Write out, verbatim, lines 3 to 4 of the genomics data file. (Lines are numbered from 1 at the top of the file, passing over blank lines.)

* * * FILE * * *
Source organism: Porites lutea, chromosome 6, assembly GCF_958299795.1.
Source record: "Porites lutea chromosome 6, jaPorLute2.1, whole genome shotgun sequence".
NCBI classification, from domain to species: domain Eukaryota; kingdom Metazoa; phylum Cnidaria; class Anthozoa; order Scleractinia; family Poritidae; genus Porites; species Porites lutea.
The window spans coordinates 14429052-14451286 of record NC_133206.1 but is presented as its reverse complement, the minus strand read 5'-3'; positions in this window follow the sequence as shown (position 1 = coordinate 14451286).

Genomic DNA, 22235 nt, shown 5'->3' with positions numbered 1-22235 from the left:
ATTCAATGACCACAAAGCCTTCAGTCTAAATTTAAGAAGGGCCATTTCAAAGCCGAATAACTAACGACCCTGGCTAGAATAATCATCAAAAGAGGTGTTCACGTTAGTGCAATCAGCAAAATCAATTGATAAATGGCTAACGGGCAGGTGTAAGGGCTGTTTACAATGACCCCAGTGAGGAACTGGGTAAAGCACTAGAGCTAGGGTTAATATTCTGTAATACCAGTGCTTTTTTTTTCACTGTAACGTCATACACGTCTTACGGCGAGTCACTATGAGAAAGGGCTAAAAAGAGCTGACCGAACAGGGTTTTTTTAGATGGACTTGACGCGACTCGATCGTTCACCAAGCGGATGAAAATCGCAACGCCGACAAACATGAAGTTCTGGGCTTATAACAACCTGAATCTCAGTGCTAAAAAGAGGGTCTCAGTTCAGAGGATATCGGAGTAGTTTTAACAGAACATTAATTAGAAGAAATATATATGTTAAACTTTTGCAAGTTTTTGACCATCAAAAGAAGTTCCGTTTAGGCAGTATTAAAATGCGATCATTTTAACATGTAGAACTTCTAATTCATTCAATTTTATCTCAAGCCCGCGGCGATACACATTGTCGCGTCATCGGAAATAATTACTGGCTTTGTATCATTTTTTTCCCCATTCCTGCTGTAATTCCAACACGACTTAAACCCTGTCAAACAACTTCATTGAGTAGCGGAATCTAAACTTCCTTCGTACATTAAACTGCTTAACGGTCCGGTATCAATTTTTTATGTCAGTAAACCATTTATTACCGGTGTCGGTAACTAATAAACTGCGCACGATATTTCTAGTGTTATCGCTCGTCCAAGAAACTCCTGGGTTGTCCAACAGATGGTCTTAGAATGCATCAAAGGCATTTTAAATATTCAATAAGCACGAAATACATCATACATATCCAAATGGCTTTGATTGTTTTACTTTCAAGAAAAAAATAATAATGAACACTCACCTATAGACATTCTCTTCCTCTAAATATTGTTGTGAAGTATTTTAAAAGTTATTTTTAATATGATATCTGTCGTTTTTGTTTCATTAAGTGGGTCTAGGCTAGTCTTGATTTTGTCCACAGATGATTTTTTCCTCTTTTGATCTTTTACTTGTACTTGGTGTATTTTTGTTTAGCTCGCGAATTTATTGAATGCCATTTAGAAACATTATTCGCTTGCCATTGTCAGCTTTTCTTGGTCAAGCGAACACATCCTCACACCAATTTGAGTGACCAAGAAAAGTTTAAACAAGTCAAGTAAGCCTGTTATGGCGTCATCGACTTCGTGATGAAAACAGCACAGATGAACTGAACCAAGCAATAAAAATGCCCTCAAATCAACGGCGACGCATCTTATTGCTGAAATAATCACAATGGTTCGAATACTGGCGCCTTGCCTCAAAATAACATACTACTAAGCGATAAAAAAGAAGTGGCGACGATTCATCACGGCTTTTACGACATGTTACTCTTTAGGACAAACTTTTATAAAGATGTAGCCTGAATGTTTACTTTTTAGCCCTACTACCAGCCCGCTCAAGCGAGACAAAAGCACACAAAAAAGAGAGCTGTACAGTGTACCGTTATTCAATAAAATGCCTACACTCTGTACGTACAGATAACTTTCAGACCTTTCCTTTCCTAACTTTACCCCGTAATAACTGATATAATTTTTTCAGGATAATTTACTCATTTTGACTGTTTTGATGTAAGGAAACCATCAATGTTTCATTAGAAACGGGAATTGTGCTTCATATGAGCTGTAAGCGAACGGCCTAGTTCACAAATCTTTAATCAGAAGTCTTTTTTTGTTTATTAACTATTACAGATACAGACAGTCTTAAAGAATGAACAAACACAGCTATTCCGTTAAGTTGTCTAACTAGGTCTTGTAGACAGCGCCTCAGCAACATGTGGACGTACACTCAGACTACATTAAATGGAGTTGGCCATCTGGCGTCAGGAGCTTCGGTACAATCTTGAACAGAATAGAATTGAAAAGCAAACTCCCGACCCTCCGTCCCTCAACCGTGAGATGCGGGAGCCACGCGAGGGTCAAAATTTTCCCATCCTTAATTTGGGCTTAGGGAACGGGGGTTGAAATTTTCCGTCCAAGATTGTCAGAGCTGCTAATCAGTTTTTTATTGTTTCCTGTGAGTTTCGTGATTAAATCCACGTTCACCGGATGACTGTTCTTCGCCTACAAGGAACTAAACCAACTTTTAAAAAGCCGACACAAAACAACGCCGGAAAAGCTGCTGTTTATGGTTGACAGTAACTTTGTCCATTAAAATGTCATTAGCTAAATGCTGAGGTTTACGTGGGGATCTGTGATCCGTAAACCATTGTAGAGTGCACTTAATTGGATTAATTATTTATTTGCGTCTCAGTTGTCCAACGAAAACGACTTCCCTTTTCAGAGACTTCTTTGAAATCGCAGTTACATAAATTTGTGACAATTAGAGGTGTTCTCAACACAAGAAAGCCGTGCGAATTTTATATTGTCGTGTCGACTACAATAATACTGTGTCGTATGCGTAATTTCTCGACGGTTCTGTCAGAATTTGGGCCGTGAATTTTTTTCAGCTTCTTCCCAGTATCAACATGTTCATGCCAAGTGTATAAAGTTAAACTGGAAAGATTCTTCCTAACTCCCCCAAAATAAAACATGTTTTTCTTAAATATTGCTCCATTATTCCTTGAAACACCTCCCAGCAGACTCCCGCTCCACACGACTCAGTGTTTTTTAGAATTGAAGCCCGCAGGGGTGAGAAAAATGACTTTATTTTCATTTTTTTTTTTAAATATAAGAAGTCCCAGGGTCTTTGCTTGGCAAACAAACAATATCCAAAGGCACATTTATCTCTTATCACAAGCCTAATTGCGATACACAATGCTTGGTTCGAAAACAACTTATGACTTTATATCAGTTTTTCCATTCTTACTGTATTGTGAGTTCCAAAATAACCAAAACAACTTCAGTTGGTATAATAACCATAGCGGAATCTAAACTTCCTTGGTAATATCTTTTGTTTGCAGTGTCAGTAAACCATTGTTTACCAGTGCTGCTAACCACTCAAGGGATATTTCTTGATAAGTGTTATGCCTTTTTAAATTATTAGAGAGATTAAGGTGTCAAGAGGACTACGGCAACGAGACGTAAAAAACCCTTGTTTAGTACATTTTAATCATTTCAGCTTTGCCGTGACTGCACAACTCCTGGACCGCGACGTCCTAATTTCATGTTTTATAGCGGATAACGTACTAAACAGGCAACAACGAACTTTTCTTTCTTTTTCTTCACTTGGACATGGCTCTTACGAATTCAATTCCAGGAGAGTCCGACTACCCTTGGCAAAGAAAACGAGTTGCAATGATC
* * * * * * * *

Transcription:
NCBI classification, from domain to species: domain Eukaryota; kingdom Metazoa; phylum Cnidaria; class Anthozoa; order Scleractinia; family Poritidae; genus Porites; species Porites lutea.
The window spans coordinates 14429052-14451286 of record NC_133206.1 but is presented as its reverse complement, the minus strand read 5'-3'; positions in this window follow the sequence as shown (position 1 = coordinate 14451286).